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    Does anyone care if any of the large record companies fail? It's not as if they do us any favours.

    Perhaps if a big company went bust, it would make some room for some indie labels. The music industry is safe, boring and predictable at the moment, which isn't something I apreciate in music.

    I for one would be delighted if it all came crashing round their ears.
     
  16. Azrikam

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    So would I. I'm convinced that the recording industry won't get better until it completely collapses.

    Should be fun to watch. :D
     
  17. Duncan Craig

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    The AAC codec is superb and at 128 sound as good as MP3 at 256 in my opinion (having tried it myself)

    QT AAC is only available on Mac at the moment though.

    Also, Apple have said that they hope the price of the tracks will soon drop.
     
  18. Branxx

    Branxx
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  19. Branxx

    Branxx
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    This needs to be refreshed as MSN/Tiscali are now offering music downloads via www.od2.com. They donw say explicitly what is the bit rate.

    Has anyone tried this service?
     
  20. mattruston

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    i thought the going rate was about 6 american cents for every album sold?

    Or at least it used to be. As for me i have no qualms with 128kbp/s as long as its encoded properly it sounds fine. Unless you have a £5000 system. Besides isn't the cd format itself a 20 year old dinosaur?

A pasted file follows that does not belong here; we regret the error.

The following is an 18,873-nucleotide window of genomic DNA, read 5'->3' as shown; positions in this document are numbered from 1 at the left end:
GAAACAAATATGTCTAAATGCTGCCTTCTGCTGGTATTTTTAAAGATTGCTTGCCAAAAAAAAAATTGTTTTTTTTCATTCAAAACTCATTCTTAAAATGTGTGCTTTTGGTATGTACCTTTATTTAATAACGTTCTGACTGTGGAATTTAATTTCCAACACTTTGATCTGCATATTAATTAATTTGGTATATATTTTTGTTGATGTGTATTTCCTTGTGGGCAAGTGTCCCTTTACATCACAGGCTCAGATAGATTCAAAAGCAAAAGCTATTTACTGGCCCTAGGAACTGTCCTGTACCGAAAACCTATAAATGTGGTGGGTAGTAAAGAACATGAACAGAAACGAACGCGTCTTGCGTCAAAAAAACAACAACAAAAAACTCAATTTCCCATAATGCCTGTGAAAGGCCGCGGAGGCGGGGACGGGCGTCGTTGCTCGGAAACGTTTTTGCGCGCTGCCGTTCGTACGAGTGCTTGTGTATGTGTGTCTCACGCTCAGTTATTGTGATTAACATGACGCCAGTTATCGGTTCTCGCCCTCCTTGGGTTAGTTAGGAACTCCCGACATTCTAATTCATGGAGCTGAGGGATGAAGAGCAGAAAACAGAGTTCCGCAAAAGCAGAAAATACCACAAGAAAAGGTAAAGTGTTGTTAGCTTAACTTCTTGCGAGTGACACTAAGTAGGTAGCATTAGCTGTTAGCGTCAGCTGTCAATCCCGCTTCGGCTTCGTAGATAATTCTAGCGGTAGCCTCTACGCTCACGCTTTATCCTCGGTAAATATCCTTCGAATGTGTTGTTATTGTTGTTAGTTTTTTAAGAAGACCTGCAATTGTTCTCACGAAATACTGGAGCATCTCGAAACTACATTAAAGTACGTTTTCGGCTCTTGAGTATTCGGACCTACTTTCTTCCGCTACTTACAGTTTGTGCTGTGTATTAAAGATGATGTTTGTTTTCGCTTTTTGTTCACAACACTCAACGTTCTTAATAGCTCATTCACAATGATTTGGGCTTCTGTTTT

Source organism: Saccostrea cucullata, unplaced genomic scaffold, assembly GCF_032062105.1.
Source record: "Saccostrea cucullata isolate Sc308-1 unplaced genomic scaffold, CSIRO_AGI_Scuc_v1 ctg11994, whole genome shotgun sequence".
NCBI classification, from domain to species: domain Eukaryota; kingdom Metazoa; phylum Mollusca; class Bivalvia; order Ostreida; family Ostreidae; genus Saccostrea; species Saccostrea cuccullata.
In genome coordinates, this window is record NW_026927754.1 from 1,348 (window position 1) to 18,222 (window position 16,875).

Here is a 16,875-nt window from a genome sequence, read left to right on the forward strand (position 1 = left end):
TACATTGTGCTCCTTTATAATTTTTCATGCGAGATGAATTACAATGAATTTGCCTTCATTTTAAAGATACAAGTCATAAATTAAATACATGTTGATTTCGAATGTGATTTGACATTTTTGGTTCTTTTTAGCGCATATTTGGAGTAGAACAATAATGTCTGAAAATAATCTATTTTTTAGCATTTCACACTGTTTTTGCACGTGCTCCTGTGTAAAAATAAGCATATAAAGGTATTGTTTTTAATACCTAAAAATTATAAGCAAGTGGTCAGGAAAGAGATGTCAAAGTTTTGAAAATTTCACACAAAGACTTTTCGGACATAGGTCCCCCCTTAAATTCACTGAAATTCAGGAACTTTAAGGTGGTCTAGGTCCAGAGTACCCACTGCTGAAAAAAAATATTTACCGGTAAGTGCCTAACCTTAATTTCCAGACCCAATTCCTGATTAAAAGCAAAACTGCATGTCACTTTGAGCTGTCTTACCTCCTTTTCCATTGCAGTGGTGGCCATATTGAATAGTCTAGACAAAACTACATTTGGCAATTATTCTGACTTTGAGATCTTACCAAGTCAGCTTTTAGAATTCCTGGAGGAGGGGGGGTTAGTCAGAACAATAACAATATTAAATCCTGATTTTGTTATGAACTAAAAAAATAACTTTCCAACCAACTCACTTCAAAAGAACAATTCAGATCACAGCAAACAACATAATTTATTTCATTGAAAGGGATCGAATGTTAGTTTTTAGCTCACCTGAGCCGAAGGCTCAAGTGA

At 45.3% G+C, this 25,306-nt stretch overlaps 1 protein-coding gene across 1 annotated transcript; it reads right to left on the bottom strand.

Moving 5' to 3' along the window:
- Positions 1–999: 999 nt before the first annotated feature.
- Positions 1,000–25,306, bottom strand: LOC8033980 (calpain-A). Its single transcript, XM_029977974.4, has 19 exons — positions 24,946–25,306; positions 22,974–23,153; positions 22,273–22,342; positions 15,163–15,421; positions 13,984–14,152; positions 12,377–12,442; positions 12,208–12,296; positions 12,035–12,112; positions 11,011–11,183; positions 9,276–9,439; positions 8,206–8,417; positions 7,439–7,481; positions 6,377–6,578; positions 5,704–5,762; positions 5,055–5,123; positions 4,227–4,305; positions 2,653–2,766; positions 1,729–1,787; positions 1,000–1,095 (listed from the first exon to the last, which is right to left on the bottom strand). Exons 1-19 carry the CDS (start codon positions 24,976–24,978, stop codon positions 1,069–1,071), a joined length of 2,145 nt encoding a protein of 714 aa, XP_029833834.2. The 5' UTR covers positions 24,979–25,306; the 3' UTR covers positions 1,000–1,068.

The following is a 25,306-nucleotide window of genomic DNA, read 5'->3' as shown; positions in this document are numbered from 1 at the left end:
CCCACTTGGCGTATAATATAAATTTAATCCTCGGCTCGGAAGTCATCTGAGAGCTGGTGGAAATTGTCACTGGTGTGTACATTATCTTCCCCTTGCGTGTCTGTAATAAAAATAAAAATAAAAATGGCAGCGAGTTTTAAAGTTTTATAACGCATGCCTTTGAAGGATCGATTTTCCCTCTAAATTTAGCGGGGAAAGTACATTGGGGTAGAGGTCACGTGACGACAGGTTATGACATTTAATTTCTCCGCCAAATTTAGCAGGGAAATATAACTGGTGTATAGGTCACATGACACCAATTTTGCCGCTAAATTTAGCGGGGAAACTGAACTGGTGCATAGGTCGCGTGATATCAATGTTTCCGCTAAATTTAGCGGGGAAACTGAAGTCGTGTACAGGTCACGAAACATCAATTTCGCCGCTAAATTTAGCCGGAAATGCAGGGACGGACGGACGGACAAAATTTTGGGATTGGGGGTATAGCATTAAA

If you really want to be blown away by audio get a few dvd-audio discs. Its like comparing a grammarphone to a live gig. No seriously!
     
  21. neilneil

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    Surely now (or very soon) the artists will be able to cut out the record lables.
    Everyone with an average PC and a bit of relatively cheap software (as cheap as any mysical instrument) artists can have a 24 track recording studio in their bedroom.
    If the artists can get access to digital rights management software themselves they can produce tracks for $0.50 each and keep ALL of it. We end up with:-
    1. No more fatcat record execs involved!
    2. Artist has complete control.
    3. Artist has no restrictive contracts.
    4. Cheaper music for all.
    5. All money paid goes to artist minus a bit of Credit Card admin etc.
    6. No middle men distributors / wholesalers / shops / media production costs.
    7. Greater number of artists to choose from all playing on a level playing field.
    8. The public gets what it wants or is prepared to pay for NOT what a Label wants to push.

    There only seems to be advantages to getting direct access to the artists without record lables involvement.

    -Neil
     
  22. Azrikam

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    I couldn't agree more, Neil. The labels, and (to a greater extent) the middlemen like the RIAA are completely useless in a digital music delivery system. Without these organizations, there would be a huge increase in the diversity of radio airplay, music fans would hear many more bands, artists would actually be paid for their work, and (most importantly) a band would have to actually be good to sell songs. Nowadays. as long as a band/artist is promoted by the labels and MTV, they can be propelled into being the next "big thing" without a stitch of talent.

    Of course, the labels and their hangers-on know all this, so they are fighting it with every politician they can buy.

    I, for one, am looking forward to the music revolution.